Geddy Lee: Tone And Technique. Version 2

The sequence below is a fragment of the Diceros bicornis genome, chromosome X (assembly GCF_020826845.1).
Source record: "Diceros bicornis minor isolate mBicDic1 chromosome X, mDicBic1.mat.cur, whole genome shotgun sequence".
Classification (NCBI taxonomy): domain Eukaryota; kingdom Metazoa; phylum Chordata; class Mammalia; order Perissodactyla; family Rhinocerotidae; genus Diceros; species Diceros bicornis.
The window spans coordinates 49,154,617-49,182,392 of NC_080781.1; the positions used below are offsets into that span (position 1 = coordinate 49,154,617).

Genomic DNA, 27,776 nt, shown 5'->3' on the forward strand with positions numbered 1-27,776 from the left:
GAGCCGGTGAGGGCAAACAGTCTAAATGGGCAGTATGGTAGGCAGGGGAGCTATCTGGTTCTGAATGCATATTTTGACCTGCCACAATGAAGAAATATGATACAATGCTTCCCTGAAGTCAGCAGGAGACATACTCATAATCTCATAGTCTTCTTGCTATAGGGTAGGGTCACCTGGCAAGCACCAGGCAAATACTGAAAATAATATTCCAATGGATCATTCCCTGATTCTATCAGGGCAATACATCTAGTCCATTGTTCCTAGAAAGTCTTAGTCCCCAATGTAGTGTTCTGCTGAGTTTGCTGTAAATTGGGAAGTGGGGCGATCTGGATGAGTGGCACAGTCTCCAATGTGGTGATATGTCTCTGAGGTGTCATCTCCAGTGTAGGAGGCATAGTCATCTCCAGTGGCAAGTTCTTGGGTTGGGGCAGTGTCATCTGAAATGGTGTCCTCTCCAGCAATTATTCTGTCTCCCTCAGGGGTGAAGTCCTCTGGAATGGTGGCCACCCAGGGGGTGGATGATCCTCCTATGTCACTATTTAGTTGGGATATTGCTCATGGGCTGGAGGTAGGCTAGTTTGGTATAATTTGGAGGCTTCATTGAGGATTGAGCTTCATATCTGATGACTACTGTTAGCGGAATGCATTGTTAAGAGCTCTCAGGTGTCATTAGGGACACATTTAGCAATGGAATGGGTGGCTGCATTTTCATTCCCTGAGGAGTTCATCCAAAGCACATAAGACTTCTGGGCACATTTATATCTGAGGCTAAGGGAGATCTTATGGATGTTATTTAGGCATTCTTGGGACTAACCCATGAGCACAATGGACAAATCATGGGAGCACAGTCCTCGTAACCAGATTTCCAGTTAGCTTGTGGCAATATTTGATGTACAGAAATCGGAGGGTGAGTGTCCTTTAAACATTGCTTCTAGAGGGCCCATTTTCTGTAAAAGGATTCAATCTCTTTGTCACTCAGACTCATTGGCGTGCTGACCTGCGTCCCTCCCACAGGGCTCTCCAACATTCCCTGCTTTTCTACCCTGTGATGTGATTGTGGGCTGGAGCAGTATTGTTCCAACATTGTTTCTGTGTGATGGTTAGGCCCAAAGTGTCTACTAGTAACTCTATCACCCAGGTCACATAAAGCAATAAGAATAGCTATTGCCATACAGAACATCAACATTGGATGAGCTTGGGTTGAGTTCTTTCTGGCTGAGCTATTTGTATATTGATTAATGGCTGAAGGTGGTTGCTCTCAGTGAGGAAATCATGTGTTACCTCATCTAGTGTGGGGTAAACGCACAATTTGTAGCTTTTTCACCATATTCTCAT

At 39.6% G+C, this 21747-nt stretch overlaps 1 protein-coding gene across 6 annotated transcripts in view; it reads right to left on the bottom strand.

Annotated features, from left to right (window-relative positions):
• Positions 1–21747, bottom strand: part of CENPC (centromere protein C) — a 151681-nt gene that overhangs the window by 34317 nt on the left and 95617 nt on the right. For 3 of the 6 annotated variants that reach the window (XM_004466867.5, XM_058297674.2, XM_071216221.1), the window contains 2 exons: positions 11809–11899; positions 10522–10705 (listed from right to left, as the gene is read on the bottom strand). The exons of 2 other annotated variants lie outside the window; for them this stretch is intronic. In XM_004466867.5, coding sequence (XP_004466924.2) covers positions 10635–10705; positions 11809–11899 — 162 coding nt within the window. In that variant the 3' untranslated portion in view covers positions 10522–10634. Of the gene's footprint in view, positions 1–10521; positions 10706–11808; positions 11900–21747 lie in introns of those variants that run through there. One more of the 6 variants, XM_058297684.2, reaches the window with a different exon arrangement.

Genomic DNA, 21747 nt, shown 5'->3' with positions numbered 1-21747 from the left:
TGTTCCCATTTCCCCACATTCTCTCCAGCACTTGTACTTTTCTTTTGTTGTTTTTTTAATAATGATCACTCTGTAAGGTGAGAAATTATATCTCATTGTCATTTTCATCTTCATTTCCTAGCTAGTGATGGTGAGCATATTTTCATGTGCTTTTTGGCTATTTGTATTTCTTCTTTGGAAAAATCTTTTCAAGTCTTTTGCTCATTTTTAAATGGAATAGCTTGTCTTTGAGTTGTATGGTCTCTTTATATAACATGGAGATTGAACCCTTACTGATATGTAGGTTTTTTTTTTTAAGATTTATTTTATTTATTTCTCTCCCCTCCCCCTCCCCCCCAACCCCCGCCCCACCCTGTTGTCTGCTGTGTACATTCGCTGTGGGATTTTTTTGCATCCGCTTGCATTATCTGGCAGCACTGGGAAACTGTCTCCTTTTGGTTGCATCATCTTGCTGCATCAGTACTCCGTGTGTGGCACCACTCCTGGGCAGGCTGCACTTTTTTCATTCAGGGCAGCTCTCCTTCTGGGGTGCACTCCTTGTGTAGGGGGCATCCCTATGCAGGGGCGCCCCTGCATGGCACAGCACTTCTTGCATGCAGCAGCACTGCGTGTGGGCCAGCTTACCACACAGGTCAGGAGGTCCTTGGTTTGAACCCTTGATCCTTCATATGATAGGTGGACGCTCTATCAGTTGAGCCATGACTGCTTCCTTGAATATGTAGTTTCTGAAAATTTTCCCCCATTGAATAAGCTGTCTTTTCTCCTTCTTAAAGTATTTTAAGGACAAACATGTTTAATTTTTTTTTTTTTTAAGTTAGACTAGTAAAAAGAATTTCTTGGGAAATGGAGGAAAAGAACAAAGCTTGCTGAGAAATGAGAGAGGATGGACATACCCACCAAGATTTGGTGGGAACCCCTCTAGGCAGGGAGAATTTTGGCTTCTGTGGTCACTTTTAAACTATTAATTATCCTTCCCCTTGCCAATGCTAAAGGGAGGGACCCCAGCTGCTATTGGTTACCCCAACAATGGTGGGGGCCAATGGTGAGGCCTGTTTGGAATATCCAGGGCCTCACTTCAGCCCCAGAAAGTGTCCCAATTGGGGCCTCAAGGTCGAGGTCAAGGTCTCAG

author: Jasonbts date: 01/04/2011 category: guitar techniques